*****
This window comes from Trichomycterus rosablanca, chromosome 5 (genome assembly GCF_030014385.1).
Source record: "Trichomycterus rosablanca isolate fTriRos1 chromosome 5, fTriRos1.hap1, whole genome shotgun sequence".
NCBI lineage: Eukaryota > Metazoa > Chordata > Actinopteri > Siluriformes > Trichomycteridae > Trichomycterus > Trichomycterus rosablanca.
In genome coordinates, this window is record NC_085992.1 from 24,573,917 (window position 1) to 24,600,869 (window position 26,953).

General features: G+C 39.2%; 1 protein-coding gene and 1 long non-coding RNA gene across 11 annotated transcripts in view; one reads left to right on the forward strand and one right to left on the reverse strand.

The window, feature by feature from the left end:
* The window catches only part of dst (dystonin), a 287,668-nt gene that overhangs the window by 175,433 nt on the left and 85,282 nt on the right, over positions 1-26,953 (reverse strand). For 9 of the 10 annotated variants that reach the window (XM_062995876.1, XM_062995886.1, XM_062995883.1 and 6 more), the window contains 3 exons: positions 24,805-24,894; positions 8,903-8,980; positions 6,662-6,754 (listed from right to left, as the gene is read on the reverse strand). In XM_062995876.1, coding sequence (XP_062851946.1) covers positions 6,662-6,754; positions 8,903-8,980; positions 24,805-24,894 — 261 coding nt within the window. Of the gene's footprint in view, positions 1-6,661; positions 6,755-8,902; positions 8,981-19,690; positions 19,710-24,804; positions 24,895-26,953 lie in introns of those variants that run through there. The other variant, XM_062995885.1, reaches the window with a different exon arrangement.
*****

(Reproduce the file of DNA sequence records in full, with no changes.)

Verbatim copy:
This window comes from Trichomycterus rosablanca, chromosome 5 (genome assembly GCF_030014385.1).
Source record: "Trichomycterus rosablanca isolate fTriRos1 chromosome 5, fTriRos1.hap1, whole genome shotgun sequence".
NCBI lineage: Eukaryota > Metazoa > Chordata > Actinopteri > Siluriformes > Trichomycteridae > Trichomycterus > Trichomycterus rosablanca.
In genome coordinates, this window is record NC_085992.1 from 24,573,917 (window position 1) to 24,600,869 (window position 26,953).

General features: G+C 39.2%; 1 protein-coding gene and 1 long non-coding RNA gene across 11 annotated transcripts in view; one reads left to right on the forward strand and one right to left on the reverse strand.

The window, feature by feature from the left end:
* The window catches only part of dst (dystonin), a 287,668-nt gene that overhangs the window by 175,433 nt on the left and 85,282 nt on the right, over positions 1-26,953 (reverse strand). For 9 of the 10 annotated variants that reach the window (XM_062995876.1, XM_062995886.1, XM_062995883.1 and 6 more), the window contains 3 exons: positions 24,805-24,894; positions 8,903-8,980; positions 6,662-6,754 (listed from right to left, as the gene is read on the reverse strand). In XM_062995876.1, coding sequence (XP_062851946.1) covers positions 6,662-6,754; positions 8,903-8,980; positions 24,805-24,894 — 261 coding nt within the window. Of the gene's footprint in view, positions 1-6,661; positions 6,755-8,902; positions 8,981-19,690; positions 19,710-24,804; positions 24,895-26,953 lie in introns of those variants that run through there. The other variant, XM_062995885.1, reaches the window with a different exon arrangement.